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TB trends in the badger cull areas

Recently a report was published by APHA which contains summary TB statistics for the first 10 licensed ‘badger control’ or cull areas. Click here to download this report.

These statistics are also viewable using the TB stats dashboard I have been creating. Click here to launch the dashboard and select ‘Badger cull areas’ on the left hand side panel.

The report contains measures of cattle TB incidence (the rate that new breakdowns occur) and TB prevalence (the % of herds under restrictions). These statistics are provided for the three years prior to each cull starting (this gives an idea of any trends or patterns prior to culling) and for each year during the culls.

The report covers up to the end of 2017, so provides data for the first 10 badger cull areas which started between 2013 and 2016. Cull areas licensed in 2017 and 2018 have not been underway for long enough for the data to be available, but they will be included in subsequent reports. The map to the right and table below show the details of the current badger cull areas active in England (in 2018).



Area number

County Year started size (km2)
1 Gloucestershire 2013 311
2 Somerset 2013 256
3 Dorset 2015 223
4 Cornwall 2016 393
5 Cornwall 2016 272
6 Devon 2016 431
7 Devon 2016 567
8 Dorset 2016 380
9 Gloucestershire 2016 651
10 Herefordshire 2016 285
11 Cheshire 2017 292
12 Devon 2017 563
13 Devon 2017 433
14 Devon 2017 249
15 Devon 2017 206
16 Dorset 2017 1030
17 Somerset 2017 280
18 Somerset 2017 198
19 Wiltshire 2017 623
20 Wiltshire 2017 546
21 Wiltshire 2017 332
22 Cornwall 2018 1272
23 Devon 2018 594
24 Devon 2018 510
25 Devon 2018 311
26 Devon 2018 303
27 Devon 2018 210
28 Devon 2018 194
29 Gloucestershire 2018 431
30 Somerset 2018 622
31 Staffordshire 2018 1180


Cumbria 2018




The statistics in this report are potentially quite interesting and give an idea of the TB trends in these areas, indicating whether TB is increasing, decreasing or stable. However, it is very important to note that on their own these data cannot tell us why these changes are occurring. This is clearly outlined by the authors of the report who state that “these data alone cannot demonstrate whether the badger control policy is effective in reducing bovine TB in cattle”. Unfortunately several organisations and individuals have ignored this and used these latest figures as evidence the cull are “working”. They may very well be working, but these latest statistics can not prove this for a number of important reasons.

If you look at any of the TB statistics (either in various reports, using the TB dashboard, or using ibTB) you can see that the numbers vary up and down over time and from area to area. It is therefore possible that TB could increase or decrease due to other factors which are unrelated to culling. This is clearly demonstrated by the fact that TB trends are often not stable in cull areas in the years prior to culling.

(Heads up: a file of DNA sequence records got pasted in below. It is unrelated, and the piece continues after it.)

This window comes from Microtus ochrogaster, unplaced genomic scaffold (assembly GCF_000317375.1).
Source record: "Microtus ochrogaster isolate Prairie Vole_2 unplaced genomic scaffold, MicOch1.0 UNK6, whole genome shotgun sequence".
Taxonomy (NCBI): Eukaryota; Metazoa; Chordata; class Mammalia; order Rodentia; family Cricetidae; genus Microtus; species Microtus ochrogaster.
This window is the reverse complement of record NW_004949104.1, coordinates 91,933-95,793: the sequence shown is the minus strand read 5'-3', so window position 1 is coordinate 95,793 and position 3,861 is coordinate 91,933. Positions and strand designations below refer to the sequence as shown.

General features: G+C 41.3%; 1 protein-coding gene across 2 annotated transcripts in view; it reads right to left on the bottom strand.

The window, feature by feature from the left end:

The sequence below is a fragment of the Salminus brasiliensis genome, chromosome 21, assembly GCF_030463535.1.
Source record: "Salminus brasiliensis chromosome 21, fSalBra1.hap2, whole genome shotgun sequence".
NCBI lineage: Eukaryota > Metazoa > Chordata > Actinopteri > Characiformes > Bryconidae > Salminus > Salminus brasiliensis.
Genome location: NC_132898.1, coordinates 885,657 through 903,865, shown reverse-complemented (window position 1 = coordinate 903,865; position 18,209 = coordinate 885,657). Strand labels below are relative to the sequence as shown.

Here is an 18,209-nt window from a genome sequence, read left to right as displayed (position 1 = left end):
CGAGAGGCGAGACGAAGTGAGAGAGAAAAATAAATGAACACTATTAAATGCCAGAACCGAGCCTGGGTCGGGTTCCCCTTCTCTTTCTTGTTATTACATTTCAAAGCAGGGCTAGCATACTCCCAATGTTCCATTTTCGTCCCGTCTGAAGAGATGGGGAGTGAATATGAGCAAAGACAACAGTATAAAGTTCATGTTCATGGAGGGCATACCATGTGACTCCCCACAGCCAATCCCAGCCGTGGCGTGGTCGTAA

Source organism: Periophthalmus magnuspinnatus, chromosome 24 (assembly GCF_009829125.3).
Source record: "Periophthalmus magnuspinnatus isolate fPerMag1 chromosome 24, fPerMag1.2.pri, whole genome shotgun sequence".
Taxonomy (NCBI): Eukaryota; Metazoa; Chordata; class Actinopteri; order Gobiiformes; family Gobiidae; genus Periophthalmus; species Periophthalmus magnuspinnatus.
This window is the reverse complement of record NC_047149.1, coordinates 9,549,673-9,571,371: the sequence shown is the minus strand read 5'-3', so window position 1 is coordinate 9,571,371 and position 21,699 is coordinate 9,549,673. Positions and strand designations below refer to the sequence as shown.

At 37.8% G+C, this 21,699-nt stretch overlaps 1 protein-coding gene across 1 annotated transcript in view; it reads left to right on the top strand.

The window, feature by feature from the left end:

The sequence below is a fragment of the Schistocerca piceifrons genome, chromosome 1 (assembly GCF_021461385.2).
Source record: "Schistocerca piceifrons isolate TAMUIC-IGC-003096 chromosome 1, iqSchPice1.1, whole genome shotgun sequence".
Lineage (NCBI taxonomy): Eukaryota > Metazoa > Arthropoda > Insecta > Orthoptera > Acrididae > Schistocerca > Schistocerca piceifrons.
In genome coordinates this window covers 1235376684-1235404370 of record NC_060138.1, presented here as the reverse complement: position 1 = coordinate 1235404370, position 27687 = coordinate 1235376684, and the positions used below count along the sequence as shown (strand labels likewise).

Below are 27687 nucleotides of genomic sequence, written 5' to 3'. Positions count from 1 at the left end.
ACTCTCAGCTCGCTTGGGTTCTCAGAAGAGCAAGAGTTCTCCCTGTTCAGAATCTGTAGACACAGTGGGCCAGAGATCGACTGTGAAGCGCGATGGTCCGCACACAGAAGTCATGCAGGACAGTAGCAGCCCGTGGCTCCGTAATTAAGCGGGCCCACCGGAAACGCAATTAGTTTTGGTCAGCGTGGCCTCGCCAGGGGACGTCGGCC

To demonstrate that culling is causing changes in TB in cattle we need to compare the rates or numbers of breakdowns in cull areas to areas without culling (see example below). There may be a benefit from culling (ie fewer TB breakdowns than would have occurred without culling) even if the raw trends in the data (ie the green arrow below) are decreasing, stable or even increasing (as the increase may be much less than in areas without culling, as in the bottom left graph – suggesting a benefit). Likewise, even if TB is decreasing this does not mean that culling is the cause, as it may have declined anyway due to other factors (as in the top middle and top right graphs).

The changes in TB incidence in the RBCT (randomised badger culling trial) were estimated by comparing areas with culling to matched controls without culling, producing the following results below (Taken from Godfray et al. (2013) ).

Again I stress that the above figures are changes in TB incidence (rate of new breakdowns) relative to the control areas without culling.

To date the only study that has compared TB incidence rates in cull areas to the comparison areas without culling is the study by Brunton et al. (2017) which uses only the first two years of data and is also summarised here. There are many limitations and caveats to this work, but to date this is the only evidence that that badger culling is causing changes in TB in cattle. An updated report/paper using four years of data is currently being prepared by APHA. Until then the data in this recent report may be interesting, but unfortunately they cannot answer the question “are the culls working?”.